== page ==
Last Saturday night, March 18, 20-some-odd 20-some-odd-year-olds gathered in the front two rows of the theatre in B101 to listen to the live recording of Canadaland’s newest podcast, The Imposter — a show centred on arts and culture in Canada.
As podcasts are audio-based, so was the show. For most of the show the lighting was dimmed, there was little visual accompaniment, and the best way to experience it was with eyes closed, taking in the energetic layered music provided by Morning Coup and the pre-recorded interviews.
Charming host Aliya Pabani was excellent at making her interviewees comfortable with clever and witty commentary and conversation whenever they showed signs of nervousness (any of which would be understandable as the podcast goes online and is listened to by hundreds each week). The show opened by playing a pre-recorded phone interview with Chad Kroeger’s real estate agent as Pabani attempted to gain permission to tour Kroeger’s famous Abbotsford mansion, which is currently for sale.
Vancouver stand-up comic Fatima Dhowre had a set followed by an interview. Dhowre’s set was largely based on story, and she talked about her experiences living in Somalia, resulting in a unique set unlike many mainstream comedians.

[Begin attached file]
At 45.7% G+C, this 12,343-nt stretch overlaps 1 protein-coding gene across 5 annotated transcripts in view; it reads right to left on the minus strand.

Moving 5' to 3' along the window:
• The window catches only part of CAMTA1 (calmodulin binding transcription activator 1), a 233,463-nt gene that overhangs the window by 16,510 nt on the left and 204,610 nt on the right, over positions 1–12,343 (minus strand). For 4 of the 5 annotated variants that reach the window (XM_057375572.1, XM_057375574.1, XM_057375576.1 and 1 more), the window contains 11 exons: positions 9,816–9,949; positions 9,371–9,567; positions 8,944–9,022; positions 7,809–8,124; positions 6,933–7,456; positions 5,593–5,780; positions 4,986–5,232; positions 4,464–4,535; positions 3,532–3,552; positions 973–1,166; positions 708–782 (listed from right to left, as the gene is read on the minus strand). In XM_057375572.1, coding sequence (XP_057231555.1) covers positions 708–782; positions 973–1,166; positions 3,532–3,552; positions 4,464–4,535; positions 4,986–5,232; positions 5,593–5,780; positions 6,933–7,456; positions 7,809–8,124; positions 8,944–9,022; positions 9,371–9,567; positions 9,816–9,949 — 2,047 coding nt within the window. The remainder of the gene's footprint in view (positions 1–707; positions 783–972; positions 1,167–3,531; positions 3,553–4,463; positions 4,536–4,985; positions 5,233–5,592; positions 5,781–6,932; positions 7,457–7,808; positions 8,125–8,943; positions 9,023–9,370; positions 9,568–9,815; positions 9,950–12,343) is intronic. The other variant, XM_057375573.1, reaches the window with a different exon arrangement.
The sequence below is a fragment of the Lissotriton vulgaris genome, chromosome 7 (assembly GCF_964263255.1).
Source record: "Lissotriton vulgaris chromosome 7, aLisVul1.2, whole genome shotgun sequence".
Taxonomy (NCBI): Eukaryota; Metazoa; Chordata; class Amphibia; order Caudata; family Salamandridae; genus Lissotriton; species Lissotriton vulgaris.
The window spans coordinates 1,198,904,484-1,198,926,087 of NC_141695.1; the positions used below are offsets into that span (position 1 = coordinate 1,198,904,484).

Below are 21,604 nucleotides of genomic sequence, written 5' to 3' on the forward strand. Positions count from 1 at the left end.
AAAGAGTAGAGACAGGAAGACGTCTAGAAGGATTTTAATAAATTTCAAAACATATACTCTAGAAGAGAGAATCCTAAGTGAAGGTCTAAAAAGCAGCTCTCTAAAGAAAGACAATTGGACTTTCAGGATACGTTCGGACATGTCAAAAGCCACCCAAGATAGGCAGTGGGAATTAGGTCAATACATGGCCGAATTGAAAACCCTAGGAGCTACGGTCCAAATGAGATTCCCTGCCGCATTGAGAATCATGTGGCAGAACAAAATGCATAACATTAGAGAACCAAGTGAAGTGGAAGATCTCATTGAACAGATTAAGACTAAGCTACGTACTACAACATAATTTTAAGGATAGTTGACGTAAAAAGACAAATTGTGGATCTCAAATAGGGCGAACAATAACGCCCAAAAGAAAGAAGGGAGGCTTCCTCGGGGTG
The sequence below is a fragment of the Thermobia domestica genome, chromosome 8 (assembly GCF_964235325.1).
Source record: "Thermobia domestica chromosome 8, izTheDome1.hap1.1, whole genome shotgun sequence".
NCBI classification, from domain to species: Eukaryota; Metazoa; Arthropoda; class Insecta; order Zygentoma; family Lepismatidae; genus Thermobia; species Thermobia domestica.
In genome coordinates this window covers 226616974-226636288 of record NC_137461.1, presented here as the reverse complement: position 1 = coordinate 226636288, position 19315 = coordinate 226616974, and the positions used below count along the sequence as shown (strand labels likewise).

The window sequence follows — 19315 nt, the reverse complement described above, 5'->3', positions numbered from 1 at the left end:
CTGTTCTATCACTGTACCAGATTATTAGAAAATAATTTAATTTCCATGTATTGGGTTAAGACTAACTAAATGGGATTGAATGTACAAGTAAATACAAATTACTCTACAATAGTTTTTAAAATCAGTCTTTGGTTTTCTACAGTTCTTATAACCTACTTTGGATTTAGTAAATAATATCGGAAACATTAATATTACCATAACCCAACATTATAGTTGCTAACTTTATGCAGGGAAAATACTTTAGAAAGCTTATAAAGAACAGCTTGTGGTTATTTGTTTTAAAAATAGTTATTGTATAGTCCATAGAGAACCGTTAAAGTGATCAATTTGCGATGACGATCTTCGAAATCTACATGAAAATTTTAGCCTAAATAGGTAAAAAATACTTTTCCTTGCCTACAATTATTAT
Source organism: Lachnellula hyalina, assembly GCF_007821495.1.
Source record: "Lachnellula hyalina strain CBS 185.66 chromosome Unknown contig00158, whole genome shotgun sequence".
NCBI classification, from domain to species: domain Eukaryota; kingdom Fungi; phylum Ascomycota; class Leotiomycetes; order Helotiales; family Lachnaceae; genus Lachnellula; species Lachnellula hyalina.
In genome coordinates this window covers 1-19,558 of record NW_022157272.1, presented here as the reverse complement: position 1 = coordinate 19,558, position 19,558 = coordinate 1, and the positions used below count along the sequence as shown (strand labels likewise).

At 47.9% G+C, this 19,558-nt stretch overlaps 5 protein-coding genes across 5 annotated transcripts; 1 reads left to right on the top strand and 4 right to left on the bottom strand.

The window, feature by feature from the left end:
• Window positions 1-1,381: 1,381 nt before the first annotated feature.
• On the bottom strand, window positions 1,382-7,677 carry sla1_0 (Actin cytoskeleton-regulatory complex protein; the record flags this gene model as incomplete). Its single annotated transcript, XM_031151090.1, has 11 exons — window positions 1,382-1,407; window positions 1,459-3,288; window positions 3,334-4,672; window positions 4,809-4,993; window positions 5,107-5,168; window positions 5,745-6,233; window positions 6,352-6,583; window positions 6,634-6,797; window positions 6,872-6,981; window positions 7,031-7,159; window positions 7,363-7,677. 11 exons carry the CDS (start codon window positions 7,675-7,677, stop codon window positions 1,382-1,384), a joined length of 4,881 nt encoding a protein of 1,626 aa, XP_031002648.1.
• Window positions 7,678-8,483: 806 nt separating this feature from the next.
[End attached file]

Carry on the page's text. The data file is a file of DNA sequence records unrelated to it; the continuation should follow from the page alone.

Despite technical issues, the highlight of the taping was the feature piece of the episode, a story about Crossings, a feminist book from 1979 by Betty Lambert that was ahead of its time by years, resulting in it being banned, even from independent feminist bookstores. The touching interviews with the family members and contemporaries of the author were prerecorded, but Pabani narrated the story between them.
This event brought a taste of the perks that you might find at a full-sized university. Props to CIVL 101.7, Aaron Levy, and the Canadaland and Imposter teams for coordinating this event and pulling it through despite minor technical issues and delays.